Asian Family Services (AFS), a subsidiary of the Problem Gambling Foundation of New Zealand, is trialling a digitally enabled interpreter service. The initiative has received funding from the Ministry of Health’s Digital Enablement Programme, which supports innovation in digital health care. The Ministry’s programme focuses on co-investing in projects that improve access or participation for people who do not access health services and need to. It’s about improving equity.
AFS works with their digital solution partner (Prigo Limited) to trial this newly created digital-enabled web app solution for providers to access interpreters through a seamless online booking system. The Digi Language Support (DLS) booking system takes an “Uber eats” approach.
AFS are currently promoting the DLS pilot project to stakeholders like general practices or non-governmental organisations, servicing high Asian populations but cannot support them with their language and therefore need interpreters. The pilot is for Auckland-based primary and community-based services.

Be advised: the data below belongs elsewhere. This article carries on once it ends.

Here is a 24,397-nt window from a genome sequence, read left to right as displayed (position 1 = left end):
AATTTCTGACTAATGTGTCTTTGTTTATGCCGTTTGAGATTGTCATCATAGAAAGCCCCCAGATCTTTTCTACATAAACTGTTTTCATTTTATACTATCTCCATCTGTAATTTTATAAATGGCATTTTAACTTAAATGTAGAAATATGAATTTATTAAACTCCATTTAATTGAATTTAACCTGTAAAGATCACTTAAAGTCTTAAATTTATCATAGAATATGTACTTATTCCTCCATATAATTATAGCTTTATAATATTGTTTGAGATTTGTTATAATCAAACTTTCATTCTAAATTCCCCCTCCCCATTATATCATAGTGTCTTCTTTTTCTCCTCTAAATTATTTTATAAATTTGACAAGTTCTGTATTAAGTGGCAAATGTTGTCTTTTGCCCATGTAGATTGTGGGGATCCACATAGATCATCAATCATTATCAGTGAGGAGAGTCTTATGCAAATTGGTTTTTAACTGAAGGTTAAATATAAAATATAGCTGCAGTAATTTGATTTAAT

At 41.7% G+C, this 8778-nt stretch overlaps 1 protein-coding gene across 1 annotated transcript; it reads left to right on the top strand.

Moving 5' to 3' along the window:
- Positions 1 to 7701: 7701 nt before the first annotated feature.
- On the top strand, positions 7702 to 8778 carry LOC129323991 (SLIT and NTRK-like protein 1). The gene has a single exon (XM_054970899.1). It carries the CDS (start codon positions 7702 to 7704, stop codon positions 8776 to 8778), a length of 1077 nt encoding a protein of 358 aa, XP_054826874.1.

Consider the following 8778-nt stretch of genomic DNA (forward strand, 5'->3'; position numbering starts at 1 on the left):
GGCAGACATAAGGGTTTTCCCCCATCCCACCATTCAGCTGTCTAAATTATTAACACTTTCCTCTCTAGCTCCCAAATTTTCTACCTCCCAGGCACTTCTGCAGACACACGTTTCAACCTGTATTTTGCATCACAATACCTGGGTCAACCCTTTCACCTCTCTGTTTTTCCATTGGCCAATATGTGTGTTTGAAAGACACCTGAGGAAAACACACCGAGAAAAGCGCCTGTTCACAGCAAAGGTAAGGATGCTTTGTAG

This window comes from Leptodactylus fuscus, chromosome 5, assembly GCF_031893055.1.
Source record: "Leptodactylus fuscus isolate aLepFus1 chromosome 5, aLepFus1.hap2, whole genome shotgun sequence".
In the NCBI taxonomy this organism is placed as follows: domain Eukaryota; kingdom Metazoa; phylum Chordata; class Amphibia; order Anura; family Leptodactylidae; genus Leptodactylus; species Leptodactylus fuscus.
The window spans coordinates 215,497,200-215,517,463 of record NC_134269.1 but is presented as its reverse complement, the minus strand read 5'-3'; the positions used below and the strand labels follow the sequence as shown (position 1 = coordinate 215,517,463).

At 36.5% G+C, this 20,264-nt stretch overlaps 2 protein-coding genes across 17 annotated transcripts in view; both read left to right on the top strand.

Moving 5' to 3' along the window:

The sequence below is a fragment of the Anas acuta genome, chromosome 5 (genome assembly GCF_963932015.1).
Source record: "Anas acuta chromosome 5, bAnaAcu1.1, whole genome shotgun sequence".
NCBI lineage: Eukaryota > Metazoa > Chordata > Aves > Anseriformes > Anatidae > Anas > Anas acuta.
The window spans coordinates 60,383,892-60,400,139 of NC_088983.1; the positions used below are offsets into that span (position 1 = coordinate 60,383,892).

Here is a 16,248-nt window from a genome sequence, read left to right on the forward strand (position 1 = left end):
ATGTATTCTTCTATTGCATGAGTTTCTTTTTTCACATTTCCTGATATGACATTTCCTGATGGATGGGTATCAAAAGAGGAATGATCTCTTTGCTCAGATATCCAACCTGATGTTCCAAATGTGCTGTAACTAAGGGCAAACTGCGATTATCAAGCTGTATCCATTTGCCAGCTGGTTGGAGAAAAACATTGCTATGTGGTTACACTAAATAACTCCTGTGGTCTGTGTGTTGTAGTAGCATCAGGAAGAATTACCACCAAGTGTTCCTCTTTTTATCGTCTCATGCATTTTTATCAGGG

AFS aims to recruit about 20 service provider agencies who need interpreter services and have since August recruited over 100 Asian language interpreters who can provide those services. Both groups will access the same platform. The system will match the interpreters’ languages and availability with the participant agencies online booking information.
The services allow the participating agencies to use a variety of video platforms, such as Zoom or Teams. The pilot will focus on telehealth interpreting services, such as telephone interpreting, video interpreting and telephone assignments.
The pilot will run for about 12 months, during which time the digital language support services will be free to agencies participating in the pilot. The aim is to fund 1400 interpreter jobs during that time. After that, agencies using the service will need to pay.